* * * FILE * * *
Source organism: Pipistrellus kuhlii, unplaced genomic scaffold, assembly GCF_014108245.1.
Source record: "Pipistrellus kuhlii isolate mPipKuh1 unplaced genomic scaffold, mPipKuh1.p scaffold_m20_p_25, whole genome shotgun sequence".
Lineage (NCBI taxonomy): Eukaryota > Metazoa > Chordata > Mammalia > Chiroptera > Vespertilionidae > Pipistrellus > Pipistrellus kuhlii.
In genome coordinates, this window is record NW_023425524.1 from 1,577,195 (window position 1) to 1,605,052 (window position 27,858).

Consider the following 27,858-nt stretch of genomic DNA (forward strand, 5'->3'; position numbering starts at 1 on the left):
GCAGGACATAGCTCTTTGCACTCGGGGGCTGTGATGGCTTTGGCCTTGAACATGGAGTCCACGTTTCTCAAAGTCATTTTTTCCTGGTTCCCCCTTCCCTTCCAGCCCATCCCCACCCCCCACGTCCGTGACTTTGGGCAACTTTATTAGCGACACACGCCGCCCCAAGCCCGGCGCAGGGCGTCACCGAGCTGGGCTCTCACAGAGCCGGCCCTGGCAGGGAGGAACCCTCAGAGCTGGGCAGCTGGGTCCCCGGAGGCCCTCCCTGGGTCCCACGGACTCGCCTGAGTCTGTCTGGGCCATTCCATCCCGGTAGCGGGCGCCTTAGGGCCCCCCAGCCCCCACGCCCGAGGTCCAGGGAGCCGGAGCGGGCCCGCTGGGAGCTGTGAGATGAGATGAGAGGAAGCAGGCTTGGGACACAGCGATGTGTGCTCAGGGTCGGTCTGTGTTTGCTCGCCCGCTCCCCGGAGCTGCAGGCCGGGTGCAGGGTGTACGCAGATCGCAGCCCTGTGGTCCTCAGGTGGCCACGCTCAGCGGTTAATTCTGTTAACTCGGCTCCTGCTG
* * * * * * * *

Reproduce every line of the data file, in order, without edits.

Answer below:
Source organism: Pipistrellus kuhlii, unplaced genomic scaffold, assembly GCF_014108245.1.
Source record: "Pipistrellus kuhlii isolate mPipKuh1 unplaced genomic scaffold, mPipKuh1.p scaffold_m20_p_25, whole genome shotgun sequence".
Lineage (NCBI taxonomy): Eukaryota > Metazoa > Chordata > Mammalia > Chiroptera > Vespertilionidae > Pipistrellus > Pipistrellus kuhlii.
In genome coordinates, this window is record NW_023425524.1 from 1,577,195 (window position 1) to 1,605,052 (window position 27,858).

Consider the following 27,858-nt stretch of genomic DNA (forward strand, 5'->3'; position numbering starts at 1 on the left):
GCAGGACATAGCTCTTTGCACTCGGGGGCTGTGATGGCTTTGGCCTTGAACATGGAGTCCACGTTTCTCAAAGTCATTTTTTCCTGGTTCCCCCTTCCCTTCCAGCCCATCCCCACCCCCCACGTCCGTGACTTTGGGCAACTTTATTAGCGACACACGCCGCCCCAAGCCCGGCGCAGGGCGTCACCGAGCTGGGCTCTCACAGAGCCGGCCCTGGCAGGGAGGAACCCTCAGAGCTGGGCAGCTGGGTCCCCGGAGGCCCTCCCTGGGTCCCACGGACTCGCCTGAGTCTGTCTGGGCCATTCCATCCCGGTAGCGGGCGCCTTAGGGCCCCCCAGCCCCCACGCCCGAGGTCCAGGGAGCCGGAGCGGGCCCGCTGGGAGCTGTGAGATGAGATGAGAGGAAGCAGGCTTGGGACACAGCGATGTGTGCTCAGGGTCGGTCTGTGTTTGCTCGCCCGCTCCCCGGAGCTGCAGGCCGGGTGCAGGGTGTACGCAGATCGCAGCCCTGTGGTCCTCAGGTGGCCACGCTCAGCGGTTAATTCTGTTAACTCGGCTCCTGCTG